• Child/Seniors Welfare and Human Trafficking Training
  • Fire Prevention Week / Public Displays

Each section deals with many unique social, demographic and awareness issues. For example, senior welfare can involve identifying indicators of abuse or neglect.

View the HomeSafe Brochure:

Preventative Health

Fall prevention is also a key element in the HomeSafe program. Falls are by far the leading cause of seniors’ injuries and injury-related hospitalization in Canada. Falls cause pain and, for many, lead to a move from home to a care establishment. They often cost seniors their independence and quality of life as well as represent a huge cost to our health system. However, most falls incurred by seniors are preventable.

With Surrey Fire, Iridia has identified many recommendations for reducing fall related injuries among seniors.

A prevention strategy could include:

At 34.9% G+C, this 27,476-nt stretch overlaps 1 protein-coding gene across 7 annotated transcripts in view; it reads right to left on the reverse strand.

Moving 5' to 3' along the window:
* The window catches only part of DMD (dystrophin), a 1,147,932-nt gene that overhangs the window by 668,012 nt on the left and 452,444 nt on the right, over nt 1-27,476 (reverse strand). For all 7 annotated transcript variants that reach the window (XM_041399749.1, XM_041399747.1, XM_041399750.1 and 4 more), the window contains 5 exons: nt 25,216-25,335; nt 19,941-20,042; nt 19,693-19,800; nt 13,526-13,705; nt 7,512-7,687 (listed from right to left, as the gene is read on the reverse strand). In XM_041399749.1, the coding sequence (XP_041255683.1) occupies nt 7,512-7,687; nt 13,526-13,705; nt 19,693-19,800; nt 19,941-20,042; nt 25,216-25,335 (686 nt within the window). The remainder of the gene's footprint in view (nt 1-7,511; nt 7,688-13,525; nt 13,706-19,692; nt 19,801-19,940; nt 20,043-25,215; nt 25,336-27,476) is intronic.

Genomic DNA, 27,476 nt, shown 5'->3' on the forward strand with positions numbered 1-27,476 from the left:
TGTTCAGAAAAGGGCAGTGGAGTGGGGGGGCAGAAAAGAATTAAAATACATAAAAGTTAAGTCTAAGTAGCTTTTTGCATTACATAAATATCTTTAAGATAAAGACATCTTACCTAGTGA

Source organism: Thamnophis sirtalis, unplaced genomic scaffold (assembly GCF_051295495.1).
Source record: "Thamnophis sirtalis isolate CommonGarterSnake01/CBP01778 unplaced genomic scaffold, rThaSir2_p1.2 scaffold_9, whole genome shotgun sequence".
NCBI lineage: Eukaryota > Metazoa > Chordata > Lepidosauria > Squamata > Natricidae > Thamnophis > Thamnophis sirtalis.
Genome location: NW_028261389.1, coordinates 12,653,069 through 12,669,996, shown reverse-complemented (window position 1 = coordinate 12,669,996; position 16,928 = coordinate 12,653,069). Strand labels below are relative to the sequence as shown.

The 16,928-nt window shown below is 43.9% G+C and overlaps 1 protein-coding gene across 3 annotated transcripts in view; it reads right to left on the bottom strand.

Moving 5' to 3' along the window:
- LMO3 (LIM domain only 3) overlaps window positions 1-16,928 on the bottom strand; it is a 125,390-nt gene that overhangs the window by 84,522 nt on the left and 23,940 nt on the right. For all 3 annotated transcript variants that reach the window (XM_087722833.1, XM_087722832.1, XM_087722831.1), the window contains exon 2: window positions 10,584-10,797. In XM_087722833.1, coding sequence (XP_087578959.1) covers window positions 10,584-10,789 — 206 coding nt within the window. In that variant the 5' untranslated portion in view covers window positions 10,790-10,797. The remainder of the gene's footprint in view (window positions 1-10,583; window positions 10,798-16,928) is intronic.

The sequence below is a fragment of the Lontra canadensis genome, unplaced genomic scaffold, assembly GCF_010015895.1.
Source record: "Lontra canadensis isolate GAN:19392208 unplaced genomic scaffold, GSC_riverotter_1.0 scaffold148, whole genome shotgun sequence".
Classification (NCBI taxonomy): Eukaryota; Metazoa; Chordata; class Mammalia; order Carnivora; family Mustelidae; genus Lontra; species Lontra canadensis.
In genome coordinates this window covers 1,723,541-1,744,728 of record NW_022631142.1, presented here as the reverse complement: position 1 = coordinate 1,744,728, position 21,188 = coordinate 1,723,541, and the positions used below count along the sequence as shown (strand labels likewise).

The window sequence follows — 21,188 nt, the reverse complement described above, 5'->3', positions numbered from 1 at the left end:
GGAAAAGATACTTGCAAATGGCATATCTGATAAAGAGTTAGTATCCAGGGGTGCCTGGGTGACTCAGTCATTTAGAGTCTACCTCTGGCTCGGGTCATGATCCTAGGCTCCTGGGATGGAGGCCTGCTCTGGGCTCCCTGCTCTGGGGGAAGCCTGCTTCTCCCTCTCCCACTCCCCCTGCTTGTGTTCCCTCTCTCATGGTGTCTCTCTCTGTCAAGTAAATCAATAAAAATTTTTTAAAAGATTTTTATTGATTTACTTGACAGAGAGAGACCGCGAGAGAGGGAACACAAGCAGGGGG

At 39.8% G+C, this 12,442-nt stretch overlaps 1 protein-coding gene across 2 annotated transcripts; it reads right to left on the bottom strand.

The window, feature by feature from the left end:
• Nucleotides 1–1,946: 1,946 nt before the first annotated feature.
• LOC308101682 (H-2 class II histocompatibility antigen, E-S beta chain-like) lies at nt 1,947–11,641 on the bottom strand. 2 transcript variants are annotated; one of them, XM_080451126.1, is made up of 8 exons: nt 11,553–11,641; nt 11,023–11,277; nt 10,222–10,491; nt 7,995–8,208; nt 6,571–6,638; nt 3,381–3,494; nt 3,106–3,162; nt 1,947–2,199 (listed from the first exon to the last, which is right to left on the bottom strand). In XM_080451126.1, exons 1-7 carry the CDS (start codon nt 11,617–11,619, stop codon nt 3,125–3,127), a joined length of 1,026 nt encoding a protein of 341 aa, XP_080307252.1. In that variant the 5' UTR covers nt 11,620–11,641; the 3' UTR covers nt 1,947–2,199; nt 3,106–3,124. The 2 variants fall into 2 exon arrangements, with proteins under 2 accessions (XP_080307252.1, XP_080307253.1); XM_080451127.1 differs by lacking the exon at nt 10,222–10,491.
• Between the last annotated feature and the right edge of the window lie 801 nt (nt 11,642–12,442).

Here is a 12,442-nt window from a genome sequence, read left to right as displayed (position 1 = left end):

• Minimizing changes in surface types
  • Securing rugs with non-skid tape as well as carpet edges and avoid throw rugs
  • Removing oversized furniture and objects
  • Placing phone extensions on each level of the home with emergency numbers posed
  • Adding electrical outlets to avoid overloading breakers and tripping on extension cords

Prevention strategies such as HomeSafe are key for communities seeking to reduce health incidents, which otherwise, could have been avoided through proactive measures.

“Bringing this all together into a comprehensive program like this will undoubtedly create greater fire-awareness and modify current behaviours to encourage personal safety for young and old,” said Surrey Mayor, Dianne Watts.